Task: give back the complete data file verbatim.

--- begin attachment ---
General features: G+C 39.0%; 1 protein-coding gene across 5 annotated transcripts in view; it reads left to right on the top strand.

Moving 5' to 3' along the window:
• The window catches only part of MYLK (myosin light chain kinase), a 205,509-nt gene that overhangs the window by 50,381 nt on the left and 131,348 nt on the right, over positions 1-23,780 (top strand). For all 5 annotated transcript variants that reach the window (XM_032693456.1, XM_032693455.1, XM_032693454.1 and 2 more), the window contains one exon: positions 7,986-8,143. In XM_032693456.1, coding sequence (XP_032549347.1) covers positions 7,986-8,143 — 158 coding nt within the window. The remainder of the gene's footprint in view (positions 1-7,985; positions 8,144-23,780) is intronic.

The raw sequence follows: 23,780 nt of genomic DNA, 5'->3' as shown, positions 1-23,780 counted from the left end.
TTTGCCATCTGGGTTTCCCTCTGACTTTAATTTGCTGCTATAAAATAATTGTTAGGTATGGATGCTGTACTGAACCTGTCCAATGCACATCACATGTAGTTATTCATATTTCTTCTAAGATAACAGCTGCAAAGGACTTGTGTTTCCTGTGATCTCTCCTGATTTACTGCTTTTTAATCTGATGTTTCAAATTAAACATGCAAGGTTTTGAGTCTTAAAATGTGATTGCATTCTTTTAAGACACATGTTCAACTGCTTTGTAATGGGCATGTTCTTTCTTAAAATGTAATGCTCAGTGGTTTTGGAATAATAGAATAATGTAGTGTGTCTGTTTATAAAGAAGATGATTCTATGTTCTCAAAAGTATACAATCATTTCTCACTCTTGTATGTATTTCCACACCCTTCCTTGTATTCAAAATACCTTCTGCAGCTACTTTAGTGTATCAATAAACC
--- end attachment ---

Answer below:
General features: G+C 39.0%; 1 protein-coding gene across 5 annotated transcripts in view; it reads left to right on the top strand.

Moving 5' to 3' along the window:
• The window catches only part of MYLK (myosin light chain kinase), a 205,509-nt gene that overhangs the window by 50,381 nt on the left and 131,348 nt on the right, over positions 1-23,780 (top strand). For all 5 annotated transcript variants that reach the window (XM_032693456.1, XM_032693455.1, XM_032693454.1 and 2 more), the window contains one exon: positions 7,986-8,143. In XM_032693456.1, coding sequence (XP_032549347.1) covers positions 7,986-8,143 — 158 coding nt within the window. The remainder of the gene's footprint in view (positions 1-7,985; positions 8,144-23,780) is intronic.

The raw sequence follows: 23,780 nt of genomic DNA, 5'->3' as shown, positions 1-23,780 counted from the left end.
TTTGCCATCTGGGTTTCCCTCTGACTTTAATTTGCTGCTATAAAATAATTGTTAGGTATGGATGCTGTACTGAACCTGTCCAATGCACATCACATGTAGTTATTCATATTTCTTCTAAGATAACAGCTGCAAAGGACTTGTGTTTCCTGTGATCTCTCCTGATTTACTGCTTTTTAATCTGATGTTTCAAATTAAACATGCAAGGTTTTGAGTCTTAAAATGTGATTGCATTCTTTTAAGACACATGTTCAACTGCTTTGTAATGGGCATGTTCTTTCTTAAAATGTAATGCTCAGTGGTTTTGGAATAATAGAATAATGTAGTGTGTCTGTTTATAAAGAAGATGATTCTATGTTCTCAAAAGTATACAATCATTTCTCACTCTTGTATGTATTTCCACACCCTTCCTTGTATTCAAAATACCTTCTGCAGCTACTTTAGTGTATCAATAAACC